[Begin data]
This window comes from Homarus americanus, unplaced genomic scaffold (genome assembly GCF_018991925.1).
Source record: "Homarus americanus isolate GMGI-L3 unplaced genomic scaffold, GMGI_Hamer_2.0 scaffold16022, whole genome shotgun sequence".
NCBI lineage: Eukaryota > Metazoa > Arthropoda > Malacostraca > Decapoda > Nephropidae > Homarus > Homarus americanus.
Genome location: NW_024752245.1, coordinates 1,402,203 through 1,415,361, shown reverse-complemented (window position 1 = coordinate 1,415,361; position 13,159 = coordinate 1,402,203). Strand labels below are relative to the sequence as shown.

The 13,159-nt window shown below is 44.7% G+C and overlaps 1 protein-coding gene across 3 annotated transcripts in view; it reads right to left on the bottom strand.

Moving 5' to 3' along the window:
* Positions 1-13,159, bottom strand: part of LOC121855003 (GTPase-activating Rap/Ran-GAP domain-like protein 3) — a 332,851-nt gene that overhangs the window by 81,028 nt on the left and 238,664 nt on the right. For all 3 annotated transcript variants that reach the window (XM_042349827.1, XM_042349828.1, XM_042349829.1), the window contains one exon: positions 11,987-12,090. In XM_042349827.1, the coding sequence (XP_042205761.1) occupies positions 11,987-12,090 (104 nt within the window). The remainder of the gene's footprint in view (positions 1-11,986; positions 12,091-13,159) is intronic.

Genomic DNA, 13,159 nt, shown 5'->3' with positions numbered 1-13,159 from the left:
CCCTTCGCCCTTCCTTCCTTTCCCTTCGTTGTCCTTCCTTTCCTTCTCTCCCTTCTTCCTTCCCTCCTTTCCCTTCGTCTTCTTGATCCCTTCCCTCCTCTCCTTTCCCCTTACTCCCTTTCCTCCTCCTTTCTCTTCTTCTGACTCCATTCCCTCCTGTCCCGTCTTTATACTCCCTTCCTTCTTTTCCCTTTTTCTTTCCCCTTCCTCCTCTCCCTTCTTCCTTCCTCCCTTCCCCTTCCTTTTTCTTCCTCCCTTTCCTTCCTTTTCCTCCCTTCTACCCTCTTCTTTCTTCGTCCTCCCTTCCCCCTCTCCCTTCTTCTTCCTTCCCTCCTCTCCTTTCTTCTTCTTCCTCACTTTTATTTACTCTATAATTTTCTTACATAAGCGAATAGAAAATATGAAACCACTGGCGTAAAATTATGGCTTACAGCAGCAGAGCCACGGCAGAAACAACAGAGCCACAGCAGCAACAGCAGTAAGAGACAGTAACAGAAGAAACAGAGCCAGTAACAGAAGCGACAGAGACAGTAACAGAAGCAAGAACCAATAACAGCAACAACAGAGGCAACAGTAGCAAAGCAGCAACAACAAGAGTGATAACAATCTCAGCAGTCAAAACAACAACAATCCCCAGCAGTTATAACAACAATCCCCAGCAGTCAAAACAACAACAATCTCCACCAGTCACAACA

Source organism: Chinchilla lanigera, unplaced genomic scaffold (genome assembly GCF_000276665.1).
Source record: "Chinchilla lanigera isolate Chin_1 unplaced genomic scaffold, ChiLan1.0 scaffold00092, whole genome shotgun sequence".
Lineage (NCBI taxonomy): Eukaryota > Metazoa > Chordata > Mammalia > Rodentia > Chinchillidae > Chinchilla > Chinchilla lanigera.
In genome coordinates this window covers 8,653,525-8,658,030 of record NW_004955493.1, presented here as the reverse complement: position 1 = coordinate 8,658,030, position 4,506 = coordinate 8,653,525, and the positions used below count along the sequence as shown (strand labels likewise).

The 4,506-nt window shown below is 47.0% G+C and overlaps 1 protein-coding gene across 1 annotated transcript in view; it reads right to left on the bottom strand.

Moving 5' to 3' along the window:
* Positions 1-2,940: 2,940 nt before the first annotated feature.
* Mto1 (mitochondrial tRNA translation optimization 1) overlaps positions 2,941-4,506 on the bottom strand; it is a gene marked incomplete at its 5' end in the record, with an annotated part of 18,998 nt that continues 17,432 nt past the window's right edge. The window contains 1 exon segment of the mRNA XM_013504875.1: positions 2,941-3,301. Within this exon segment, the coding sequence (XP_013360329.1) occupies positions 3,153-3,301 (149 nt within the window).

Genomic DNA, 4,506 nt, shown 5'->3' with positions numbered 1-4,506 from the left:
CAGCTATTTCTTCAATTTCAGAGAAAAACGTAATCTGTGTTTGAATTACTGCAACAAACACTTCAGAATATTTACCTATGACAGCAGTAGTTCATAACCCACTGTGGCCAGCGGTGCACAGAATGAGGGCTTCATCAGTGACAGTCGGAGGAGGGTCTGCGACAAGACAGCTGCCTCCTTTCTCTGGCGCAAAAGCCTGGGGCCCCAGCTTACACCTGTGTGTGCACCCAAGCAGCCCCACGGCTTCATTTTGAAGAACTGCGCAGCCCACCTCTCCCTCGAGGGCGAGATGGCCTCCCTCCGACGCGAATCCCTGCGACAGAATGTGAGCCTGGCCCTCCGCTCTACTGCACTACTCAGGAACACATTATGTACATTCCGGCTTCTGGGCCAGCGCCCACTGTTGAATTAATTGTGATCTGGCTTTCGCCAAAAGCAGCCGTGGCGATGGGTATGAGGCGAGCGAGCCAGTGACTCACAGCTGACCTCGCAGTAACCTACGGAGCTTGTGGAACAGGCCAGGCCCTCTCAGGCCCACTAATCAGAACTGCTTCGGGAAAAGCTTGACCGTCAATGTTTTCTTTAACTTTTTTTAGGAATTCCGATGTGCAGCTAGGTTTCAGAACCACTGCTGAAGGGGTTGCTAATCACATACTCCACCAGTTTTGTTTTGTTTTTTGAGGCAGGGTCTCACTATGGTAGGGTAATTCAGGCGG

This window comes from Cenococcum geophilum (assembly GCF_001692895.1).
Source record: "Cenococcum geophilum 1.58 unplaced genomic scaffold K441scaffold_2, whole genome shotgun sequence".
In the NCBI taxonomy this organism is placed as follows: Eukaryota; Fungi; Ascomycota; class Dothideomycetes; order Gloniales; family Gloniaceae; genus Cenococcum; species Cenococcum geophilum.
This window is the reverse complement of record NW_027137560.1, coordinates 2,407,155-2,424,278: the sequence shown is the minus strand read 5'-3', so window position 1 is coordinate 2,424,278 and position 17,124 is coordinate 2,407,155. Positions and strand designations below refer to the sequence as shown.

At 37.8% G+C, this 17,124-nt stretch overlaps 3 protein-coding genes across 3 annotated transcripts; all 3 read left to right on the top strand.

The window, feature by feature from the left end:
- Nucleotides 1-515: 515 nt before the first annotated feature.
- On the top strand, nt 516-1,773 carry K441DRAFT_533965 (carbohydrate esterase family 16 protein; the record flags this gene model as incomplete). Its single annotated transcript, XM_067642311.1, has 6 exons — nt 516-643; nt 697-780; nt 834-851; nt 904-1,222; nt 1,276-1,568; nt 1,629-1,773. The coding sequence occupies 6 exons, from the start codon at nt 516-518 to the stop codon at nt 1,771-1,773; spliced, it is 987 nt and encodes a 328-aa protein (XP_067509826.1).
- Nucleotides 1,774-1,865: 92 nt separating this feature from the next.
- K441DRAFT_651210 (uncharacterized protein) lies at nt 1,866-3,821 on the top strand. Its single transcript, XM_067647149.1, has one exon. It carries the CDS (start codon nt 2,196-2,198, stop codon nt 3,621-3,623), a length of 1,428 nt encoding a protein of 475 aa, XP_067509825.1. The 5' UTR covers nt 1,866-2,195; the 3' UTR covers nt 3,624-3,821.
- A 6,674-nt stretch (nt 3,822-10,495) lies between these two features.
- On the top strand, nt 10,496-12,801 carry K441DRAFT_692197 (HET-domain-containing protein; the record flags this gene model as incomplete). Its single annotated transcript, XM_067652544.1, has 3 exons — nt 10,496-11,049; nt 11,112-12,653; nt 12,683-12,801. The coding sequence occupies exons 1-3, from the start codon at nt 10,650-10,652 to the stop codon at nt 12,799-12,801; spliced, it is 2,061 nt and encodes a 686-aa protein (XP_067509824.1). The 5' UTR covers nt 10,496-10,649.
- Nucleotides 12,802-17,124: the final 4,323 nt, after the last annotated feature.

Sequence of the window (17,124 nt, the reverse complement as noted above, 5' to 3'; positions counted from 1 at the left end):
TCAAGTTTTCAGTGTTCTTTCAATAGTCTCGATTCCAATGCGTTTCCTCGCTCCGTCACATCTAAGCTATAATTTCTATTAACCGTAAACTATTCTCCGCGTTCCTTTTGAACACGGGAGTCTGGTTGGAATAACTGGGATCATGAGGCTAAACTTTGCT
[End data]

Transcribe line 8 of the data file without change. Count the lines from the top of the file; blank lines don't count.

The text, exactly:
Genomic DNA, 13,159 nt, shown 5'->3' with positions numbered 1-13,159 from the left: